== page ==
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First Live Kidney Donation Through Single Belly Button Incision Performed

Ruzanna Harutyunyan's picture

Family, friends and even altruistic strangers willing to donate a kidney now have a less invasive surgical option, called single-port trans-umbilical live donor nephrectomy.

The procedure, which entails removing a kidney via the belly button, has resulted in excellent kidney function in the recipient, according to Cleveland Clinic surgeons who will publish their findings in the August issue of the Journal of Urology. The new minimally invasive surgical alternative could benefit many of the more than 75,000 patients currently in need of a kidney in the United States.

“We’re truly taking minimally invasive surgery to a new level with this procedure, and I can’t think of a more important use of this advancement than performing scar-free kidney removal in a healthy donor,” said Inderbir S. Gill, M.D., Chairman of Urology at Cleveland Clinic. “Kidney donors are truly giving the gift of life, so if we can make their surgery less daunting and less of an inconvenience while still maintaining the highest levels of safety and the best outcomes in the recipient, we’re hopeful this will result in more people stepping forward to donate.”

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Unlike traditional laparoscopic procedures that entail making four to six small “key-hole” incisions in the abdomen, Dr. Gill and his fellow urological surgeons can now harvest and remove the kidney in living donors through a single incision concealed within the belly button (umbilicus). Outcomes from the initial cases show patients experience less pain, quicker recovery and have little-to-no visible scar.

In this new approach being performed only at Cleveland Clinic by Dr. Gill and his team, all aspects of kidney harvesting are performed through the navel, including removal. Initial steps include making a two-centimeter incision in the interior of the belly button, inserting a single port into the incision with multiple channels that will accommodate all surgical tools and the laparoscope, then inflating the abdomen with carbon dioxide to provide more room to work. Once the kidney is freed, a pliable plastic bag is wrapped around the organ, its blood supply is disconnected, and the kidney is removed through the navel.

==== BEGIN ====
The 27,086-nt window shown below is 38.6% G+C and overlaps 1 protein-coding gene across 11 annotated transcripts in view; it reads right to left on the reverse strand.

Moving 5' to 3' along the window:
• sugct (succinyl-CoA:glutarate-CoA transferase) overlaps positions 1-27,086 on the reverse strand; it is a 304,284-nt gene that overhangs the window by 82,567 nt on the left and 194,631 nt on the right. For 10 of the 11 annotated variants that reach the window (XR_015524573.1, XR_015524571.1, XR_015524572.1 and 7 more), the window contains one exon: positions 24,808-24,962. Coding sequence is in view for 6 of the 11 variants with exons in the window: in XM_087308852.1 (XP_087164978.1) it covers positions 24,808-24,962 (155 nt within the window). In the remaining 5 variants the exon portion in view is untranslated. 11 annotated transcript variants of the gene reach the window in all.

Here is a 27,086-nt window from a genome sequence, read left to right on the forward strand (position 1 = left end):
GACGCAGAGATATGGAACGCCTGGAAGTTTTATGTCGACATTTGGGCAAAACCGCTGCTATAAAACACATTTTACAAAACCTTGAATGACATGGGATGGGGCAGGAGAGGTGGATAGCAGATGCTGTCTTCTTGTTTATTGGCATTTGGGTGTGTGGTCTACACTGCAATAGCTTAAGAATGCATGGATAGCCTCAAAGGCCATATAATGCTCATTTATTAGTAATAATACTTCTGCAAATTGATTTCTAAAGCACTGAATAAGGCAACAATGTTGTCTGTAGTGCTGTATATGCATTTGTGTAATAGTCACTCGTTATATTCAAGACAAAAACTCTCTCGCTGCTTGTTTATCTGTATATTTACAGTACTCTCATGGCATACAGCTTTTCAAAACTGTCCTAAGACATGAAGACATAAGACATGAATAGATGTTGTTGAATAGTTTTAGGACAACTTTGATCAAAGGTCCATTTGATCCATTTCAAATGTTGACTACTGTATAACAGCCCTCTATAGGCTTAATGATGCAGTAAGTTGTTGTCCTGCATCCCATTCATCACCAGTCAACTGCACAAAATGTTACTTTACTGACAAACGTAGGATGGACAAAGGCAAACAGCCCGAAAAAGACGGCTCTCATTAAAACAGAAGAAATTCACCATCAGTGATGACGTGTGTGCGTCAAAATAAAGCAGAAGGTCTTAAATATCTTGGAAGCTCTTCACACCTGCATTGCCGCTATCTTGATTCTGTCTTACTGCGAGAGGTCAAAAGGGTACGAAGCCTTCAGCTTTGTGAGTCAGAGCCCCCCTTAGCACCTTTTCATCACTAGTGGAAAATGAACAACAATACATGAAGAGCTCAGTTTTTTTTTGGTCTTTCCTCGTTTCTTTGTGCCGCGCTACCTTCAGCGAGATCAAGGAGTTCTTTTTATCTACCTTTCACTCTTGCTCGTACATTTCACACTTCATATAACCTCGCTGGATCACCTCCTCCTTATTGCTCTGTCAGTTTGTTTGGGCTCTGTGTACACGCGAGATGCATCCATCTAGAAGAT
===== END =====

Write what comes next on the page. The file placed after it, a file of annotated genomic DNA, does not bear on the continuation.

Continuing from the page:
“It is essential for a living kidney donation to be successful and safe because, unlike other surgeries that affect only one patient, there are two lives at stake during live transplantation. The kidney has to be delicately removed to work perfectly in the recipient, so we have zero tolerance for errors,” said Dr. Gill, who has been one of the pioneers of laparoscopic urological surgery for the past decade. “We’re continuing to document the outcomes of our single-port patients, but the initial reports and feedback are promising.”

In fact, initial data on the first nine cases performed by Dr. Gill and his team suggest the following outcomes reports in patients receiving single-port surgery versus traditional laparoscopic surgery for live donor nephrectomy:

Dr. Gill is quick to note that these are initial data and that kidney donation through the belly button is not available to all patients. Donors may not be eligible if they have had multiple major abdominal surgeries or are morbidly obese, as both conditions limit visibility and movement inside the abdomen. Other members of the team include Drs. Monish Aron, David Canes, David Goldfarb, Mihir Desai, Jihad Kaouk, Stuart Flechner, and Venkatesh Krishnamurthy.